Some Commentary:

Barbara Garro allowed me to look at 33 of Jesus’ Parables in a whole new way. She helps me see how Jesus was a master storyteller with each character in each parable playing an important role, no matter how small. For example, The Prodigal Son could also be called The Forgiving Father or the Two Proud Sons.

From Jesus to Heaven with Love: A Parable Pilgrimage helped me to understand how to get Jesus’ message for me in parables that always puzzled me. For example, The Parable of the Unjust Steward.

I loved thinking through all the themed sections of Love, Healing, and Salvation that focused my understanding, asking me questions that allowed me to get messages for me in my life right now.


***** 5-Star Rating
Midwest Book Review from Oregon, Wisconsin
“Original, practical, ‘reader friendly’. Grow Yourself A Life You'll Love
In Grow Yourself A Life You’ll Love, Barbara Garro outlines a new approach to life satisfaction … Grow Yourself A Life You’ll Love shows that when we understand why we are the way we are, we will be kinder to ourselves. When we understand others better, we will like them more and become less critical …”

How can you become more accepting and less critical of yourself and those around you? How do you unlock the subconscious door to reveal your life experiences that form your perceptions of others? What can you do to build more satisfying relationships with the love of your life, your parents, children, siblings, other relatives, friends, co-workers, and neighbors?

In Grow Yourself A Life You’ll Love, you’ll discover that the reasons you do the things you do come from seeds planted in your non-conscious or subconscious mind from the time you were very small. These seeds — or beliefs, presumptions, assumptions, and events — drive your behavior and remain hidden from your conscious awareness.

Grow Yourself a Life You’ll Love contains exercises that are designed to take you back through your life to root out outdated and invalid, belief-driven programming that causes problems for you now.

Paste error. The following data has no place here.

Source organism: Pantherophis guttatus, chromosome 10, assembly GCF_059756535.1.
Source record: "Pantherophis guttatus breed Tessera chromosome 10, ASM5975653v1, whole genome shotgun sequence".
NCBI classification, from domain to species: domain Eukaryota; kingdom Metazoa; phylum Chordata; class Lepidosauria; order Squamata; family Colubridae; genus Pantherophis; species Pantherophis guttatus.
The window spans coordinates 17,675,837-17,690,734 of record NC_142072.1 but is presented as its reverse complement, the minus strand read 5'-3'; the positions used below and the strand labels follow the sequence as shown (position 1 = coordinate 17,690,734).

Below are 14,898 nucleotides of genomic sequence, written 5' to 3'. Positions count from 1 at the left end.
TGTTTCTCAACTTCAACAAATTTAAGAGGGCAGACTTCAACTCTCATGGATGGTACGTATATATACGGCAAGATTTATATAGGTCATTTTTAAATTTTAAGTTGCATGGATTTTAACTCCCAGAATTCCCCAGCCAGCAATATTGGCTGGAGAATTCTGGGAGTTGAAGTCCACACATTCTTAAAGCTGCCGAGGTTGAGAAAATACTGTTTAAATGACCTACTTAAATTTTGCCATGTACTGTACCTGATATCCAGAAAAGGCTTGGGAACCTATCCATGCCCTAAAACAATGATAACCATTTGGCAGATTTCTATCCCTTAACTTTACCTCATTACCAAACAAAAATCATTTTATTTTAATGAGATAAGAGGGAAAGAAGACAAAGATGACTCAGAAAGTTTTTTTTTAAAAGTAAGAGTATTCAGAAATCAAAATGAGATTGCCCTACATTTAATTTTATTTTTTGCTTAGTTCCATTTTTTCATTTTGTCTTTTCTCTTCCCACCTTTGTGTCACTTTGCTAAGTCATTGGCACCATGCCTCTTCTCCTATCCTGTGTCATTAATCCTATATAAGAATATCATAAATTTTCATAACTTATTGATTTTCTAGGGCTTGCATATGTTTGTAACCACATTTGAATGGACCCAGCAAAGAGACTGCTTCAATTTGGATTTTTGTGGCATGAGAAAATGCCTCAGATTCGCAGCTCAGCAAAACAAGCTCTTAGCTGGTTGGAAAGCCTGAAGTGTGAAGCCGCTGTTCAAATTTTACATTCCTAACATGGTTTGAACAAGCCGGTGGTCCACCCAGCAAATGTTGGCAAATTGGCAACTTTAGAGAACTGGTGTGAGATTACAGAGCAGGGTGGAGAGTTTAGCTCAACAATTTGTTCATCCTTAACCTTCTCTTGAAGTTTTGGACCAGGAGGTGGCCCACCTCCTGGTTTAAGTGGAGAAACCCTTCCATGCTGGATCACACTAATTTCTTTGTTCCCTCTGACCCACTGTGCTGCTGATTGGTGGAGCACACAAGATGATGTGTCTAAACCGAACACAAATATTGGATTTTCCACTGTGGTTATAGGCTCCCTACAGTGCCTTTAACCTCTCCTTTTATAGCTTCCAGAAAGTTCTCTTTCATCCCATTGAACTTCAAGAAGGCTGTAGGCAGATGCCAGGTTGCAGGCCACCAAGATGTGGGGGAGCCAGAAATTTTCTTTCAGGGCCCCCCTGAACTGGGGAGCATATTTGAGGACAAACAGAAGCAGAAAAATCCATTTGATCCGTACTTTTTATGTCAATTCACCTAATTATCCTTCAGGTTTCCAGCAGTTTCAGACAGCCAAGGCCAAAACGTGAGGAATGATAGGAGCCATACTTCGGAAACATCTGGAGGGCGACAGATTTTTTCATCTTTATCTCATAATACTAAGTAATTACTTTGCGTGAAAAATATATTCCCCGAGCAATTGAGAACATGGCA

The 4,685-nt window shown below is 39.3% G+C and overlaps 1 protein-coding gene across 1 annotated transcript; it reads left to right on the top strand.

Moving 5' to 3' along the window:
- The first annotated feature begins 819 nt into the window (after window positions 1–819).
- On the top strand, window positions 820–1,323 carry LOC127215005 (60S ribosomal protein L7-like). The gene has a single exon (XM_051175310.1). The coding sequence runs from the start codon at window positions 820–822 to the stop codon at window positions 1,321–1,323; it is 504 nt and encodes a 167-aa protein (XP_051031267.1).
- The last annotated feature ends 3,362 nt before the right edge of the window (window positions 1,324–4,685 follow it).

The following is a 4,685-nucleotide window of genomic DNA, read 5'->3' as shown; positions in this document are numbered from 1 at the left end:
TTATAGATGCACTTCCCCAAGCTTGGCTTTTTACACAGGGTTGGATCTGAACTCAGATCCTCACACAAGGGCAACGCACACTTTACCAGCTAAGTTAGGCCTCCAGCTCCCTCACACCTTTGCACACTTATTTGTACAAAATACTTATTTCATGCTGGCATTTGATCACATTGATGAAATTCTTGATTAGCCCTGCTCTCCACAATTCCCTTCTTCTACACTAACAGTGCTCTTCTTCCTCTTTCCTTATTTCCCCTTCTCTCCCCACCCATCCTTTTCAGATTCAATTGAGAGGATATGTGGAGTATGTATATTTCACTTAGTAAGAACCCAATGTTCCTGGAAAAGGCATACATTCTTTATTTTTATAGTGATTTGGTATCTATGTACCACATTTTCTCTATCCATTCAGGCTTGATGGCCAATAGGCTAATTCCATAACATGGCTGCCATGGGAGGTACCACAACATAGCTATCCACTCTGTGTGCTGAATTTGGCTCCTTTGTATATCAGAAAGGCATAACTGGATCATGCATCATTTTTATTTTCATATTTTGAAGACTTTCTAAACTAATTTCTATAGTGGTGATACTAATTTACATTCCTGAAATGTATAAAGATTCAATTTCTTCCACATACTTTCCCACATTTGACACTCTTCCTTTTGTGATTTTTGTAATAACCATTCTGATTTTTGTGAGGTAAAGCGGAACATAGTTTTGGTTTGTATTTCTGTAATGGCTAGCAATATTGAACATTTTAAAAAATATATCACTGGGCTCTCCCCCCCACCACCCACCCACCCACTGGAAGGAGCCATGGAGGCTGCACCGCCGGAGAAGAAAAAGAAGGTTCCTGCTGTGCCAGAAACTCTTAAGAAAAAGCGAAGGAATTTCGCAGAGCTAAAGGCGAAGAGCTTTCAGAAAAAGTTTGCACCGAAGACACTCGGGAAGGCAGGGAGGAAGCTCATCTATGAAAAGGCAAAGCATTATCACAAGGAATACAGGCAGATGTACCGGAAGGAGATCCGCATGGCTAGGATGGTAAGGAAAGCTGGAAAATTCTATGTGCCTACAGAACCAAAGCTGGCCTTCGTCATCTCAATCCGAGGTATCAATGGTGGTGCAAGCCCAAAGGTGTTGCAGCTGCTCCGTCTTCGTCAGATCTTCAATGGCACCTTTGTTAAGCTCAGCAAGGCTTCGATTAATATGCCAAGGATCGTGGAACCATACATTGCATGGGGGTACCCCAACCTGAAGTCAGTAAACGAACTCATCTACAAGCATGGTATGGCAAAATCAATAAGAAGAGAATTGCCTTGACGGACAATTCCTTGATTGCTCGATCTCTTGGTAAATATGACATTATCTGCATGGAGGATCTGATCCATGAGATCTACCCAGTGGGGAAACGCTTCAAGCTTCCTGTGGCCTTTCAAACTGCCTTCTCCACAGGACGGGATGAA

• Discover information in your subconscious mind that can explain your behavior, fears, worries, and automatic or default responses.
  • Understand what makes you and those in your life do the things they do.
  • Get in touch with your spirit and recognize that humans are spiritual as well as physical and mental beings.
  • Gain new, exciting and useful information about the dynamics of personality, thinking styles, communications, and attitudes that make you and other act in a particular way.

Buy the book today.


Seasons – Haiku & More

Barbara Garro wrote her first poem at 14 and a harsh Sister Angelita critique stopped her poetry until age 40 when the grief from her mother’s sudden death poured out in a poem. The poem was published in the “Maple Shade Progress,” and Garro has gone on to receive 16 poetry awards, publication in 21 poetry anthologies and her biography was included in the 2004 “International Who’s Who in Poetry.” In 2005, Electric Envisions published Garro’s Seasons – Haiku & More, which includes Garro’s pen and ink illustrations. Garro hosts a 3-hour monthly Saturday morning critique group for advanced poets, teaches poetry for adults, and works with poets to polish their poems and create poetry chapbooks, which Garro illustrates.

What people are saying about Seasons…

“Powerful and strong, Garro’s poetry can shake you to your core. ‘Haiku and More’ serves up simplicity in form along with Chinese brush drawings to complement the thoughts.” Merlin Balducci

“Barbara Garro certainly has a gift for the haiku poetic form where she frames her pictures in words.” Sheila Poe Roberts

“Garro’s poetry is wonderfully expressive.” C.S.

“Barbara Garro is the quintessential artist. She lives her art and the result makes her a beautiful and vibrant creative talent.” M.J. King, editor of “Lies, Boasts and Feelings.”

“Wonderful verse.” M.E.M.